I ran in the shoes again about 4 days later — this time for a treadmill run. They felt fine, maybe like they still needed some breaking in, though. I didn’t have any pain the next day. I ran on the treadmill again a couple days later and finally on the pavement on a night run Friday.

I felt fine after all those runs, so I’m keeping this pair, and I even bought a second pair after just a day of walking around in the first.

I’m going to focus on just using them for treadmill and shorter (3-5 mile) runs for the next month, to really break them in.

In the future, I plan to be better prepared at phasing in new running shoes instead of waiting until the last second to order a new pair that I feel I need to start running in ASAP. It helps that I now have multiple pairs of running shoes to rotate, meaning I’ll also never do a morning run in shoes I ran in 16 hours earlier.

I plan to keep one pair of shoes at the office for my workouts there — not sure yet whether it will be the backordered 2170s or one of the 2000-2s. And the other pairs I will rotate around my runs.

I also ordered a pair of Gel-Kayano 20s, which I’m pretty sure is going to be my go-to shoe for my long runs and long races. (Review on this pair to come!)


Review: Zensah Smart Running Gloves a little too big, but deliver warmth

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I got the Zensah Smart Running Gloves with touch screen feature because I was looking for a second set of gloves that was slightly warmer than my lightweight pair.

These fit the bill. They’re a little warmer than my other pair without being overly warm. I also like that they have the snap to keep the two gloves together. I ended up driving to two races in them, and liked the grip that they provided in the palm.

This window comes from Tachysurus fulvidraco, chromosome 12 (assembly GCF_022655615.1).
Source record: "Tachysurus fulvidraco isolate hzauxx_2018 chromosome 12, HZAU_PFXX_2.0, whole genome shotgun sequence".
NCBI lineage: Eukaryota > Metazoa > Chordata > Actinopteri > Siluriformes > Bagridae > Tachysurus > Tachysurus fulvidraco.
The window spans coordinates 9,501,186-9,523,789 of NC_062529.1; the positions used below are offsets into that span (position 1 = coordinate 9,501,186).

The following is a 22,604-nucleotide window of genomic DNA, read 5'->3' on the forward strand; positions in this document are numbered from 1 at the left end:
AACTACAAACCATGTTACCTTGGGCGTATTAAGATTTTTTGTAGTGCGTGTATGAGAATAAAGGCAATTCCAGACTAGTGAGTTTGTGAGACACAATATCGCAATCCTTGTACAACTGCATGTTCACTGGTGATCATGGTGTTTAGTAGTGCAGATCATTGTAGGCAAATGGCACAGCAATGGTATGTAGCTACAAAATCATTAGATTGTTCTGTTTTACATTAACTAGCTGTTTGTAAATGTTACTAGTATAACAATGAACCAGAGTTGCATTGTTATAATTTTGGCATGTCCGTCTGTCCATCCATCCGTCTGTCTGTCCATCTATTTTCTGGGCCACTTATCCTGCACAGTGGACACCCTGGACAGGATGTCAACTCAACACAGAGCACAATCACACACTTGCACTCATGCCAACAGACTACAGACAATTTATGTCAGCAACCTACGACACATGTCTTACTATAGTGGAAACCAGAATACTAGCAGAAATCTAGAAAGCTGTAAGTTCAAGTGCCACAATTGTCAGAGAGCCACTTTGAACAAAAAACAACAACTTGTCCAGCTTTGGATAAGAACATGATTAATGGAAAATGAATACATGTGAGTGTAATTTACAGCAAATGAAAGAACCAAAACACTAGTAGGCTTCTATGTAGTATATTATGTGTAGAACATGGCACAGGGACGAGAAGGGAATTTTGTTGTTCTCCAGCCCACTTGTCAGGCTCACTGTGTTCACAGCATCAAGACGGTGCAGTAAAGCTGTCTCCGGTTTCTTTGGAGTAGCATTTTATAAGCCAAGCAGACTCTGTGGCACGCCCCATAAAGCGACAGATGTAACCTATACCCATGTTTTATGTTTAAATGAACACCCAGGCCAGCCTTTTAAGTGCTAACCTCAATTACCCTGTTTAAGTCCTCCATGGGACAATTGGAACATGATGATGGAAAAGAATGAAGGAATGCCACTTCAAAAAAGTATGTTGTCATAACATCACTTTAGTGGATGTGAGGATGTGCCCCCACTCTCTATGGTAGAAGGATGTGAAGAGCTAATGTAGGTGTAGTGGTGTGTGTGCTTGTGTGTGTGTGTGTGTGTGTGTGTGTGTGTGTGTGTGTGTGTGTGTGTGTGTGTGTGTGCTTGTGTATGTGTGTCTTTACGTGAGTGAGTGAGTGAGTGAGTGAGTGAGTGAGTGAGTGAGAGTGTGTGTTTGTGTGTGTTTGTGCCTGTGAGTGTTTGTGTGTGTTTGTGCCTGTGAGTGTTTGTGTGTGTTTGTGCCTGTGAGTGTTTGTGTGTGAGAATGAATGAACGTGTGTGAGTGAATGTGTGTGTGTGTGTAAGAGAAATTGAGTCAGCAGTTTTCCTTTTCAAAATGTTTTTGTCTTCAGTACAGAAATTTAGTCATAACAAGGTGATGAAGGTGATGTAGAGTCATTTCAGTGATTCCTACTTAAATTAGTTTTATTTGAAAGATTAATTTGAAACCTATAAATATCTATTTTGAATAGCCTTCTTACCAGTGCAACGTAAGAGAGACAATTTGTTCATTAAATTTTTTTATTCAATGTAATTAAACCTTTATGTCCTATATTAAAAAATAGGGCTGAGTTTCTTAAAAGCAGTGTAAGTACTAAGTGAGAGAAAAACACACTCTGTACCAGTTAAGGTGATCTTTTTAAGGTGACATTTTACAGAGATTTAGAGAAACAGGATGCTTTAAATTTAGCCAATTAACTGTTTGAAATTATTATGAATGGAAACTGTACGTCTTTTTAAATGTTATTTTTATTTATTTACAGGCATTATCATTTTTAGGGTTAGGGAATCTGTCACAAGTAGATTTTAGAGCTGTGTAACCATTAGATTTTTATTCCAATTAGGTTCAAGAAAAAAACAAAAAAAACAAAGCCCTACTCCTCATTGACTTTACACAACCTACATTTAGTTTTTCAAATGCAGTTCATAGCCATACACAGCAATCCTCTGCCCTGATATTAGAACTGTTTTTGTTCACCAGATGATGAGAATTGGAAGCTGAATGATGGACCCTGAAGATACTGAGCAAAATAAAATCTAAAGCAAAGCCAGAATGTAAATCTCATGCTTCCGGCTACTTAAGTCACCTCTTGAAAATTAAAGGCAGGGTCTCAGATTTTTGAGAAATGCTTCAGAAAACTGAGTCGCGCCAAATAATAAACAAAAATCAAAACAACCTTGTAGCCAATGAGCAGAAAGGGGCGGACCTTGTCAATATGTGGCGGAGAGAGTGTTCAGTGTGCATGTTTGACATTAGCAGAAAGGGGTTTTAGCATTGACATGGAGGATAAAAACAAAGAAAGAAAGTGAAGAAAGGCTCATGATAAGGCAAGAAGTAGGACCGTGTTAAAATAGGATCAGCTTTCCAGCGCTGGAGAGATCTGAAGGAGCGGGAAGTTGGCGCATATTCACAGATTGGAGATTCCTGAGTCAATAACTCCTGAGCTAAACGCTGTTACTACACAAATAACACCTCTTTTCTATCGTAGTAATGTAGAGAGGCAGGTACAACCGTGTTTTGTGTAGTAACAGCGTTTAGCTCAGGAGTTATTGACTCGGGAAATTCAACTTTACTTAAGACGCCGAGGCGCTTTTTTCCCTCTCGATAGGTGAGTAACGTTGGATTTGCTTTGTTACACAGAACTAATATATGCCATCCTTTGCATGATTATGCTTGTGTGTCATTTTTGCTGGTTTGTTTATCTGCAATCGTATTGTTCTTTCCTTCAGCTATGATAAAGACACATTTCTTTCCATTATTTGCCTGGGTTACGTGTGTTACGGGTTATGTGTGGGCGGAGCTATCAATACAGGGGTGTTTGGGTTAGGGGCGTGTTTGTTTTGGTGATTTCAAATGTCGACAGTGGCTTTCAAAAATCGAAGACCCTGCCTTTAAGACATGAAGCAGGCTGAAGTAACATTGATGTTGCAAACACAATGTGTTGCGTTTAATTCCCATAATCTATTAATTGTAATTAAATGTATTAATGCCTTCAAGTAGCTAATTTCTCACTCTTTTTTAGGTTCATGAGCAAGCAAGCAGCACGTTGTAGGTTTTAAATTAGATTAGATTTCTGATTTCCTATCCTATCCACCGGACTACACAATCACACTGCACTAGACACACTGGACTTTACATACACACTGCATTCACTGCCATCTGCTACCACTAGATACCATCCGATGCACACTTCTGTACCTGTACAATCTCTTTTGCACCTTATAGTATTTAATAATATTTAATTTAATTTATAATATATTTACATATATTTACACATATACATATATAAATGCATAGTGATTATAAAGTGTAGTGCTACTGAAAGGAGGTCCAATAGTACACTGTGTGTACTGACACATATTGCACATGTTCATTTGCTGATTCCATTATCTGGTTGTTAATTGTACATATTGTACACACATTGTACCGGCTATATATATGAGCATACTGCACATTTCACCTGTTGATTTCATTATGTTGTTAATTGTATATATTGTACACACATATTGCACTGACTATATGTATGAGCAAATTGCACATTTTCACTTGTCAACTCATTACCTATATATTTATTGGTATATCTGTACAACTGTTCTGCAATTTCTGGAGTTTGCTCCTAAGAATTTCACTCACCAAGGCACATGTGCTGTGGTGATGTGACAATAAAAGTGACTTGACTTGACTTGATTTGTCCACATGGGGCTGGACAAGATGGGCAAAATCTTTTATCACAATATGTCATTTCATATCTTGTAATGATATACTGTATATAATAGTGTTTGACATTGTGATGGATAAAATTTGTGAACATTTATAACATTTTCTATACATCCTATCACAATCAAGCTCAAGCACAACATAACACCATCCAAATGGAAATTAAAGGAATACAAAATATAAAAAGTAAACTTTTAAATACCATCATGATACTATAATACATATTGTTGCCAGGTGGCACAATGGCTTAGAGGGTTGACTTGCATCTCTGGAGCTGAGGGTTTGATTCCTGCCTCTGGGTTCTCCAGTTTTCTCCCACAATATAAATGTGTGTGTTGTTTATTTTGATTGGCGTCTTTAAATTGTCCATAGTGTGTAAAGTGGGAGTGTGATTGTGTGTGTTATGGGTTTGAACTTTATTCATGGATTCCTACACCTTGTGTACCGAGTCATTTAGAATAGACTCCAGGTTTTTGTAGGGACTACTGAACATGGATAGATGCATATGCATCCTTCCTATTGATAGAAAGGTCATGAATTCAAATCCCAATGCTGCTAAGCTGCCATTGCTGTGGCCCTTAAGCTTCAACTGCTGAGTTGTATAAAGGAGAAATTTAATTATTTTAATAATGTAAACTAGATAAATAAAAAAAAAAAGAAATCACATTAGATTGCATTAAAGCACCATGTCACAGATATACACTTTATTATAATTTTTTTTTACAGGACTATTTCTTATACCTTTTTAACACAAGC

I got the small size, but they are a bit big for me — there’s room at the finger tips, which can make it hard to use your smartphone. (Usually small-size gloves fit me perfectly.)


Runner’s day-by-day log/2014 calendar keeps me on track

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There’s a variety of calendars out there that help you keep track of your day-to-day, weekly and yearly mileage. I’d been struggling to keep a concrete idea of just how much I was running each week — some weeks I’d add it up in my head, others I wouldn’t … so I bought one such calendar for $10 on Amazon a couple of weeks ago.

If you’re like me and track your work schedule and other activities through an app (for me, it’s Google Calendar), this is useful because it has spots in the back where you can write down your daily and weekly mileage by week for the entire year and easily add them up at the end, or give it a quick glance to see how you’re doing for a particular month. In addition, it has a couple pages where you can jot down all the races you ran, your times, paces and any notes, as well.


Review: “My Life on the Run” by Bart Yasso an inspiring tale for runners of all abilities

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Bart Yasso’s book, “My Life on the Run: The Wit, Wisdom, and Insights of a Road Racing Icon,” is an inspiration and testament to what a life of running can provide.

I’ve been subscribed to Runner’s World magazine since the summer or fall, so I’ve obviously heard of Yasso, who is Chief Running Officer for the publication (what an awesome title!).

In 25 years, he’s run more than 1,000 races, not to mention on every single continent (including Antarctica). Along the way, he’s met some pretty amazing runners.

I’ve been running such a short period of time by comparison, but this book just makes me want to run more. And it also made me realize that you needn’t have been running since elementary or high school to be a “lifelong runner”. Yasso started running in 1977, when he was in his early 20s. He’d been leading an unhealthy lifestyle, drinking alcohol and using drugs since his teens. Running changed all that.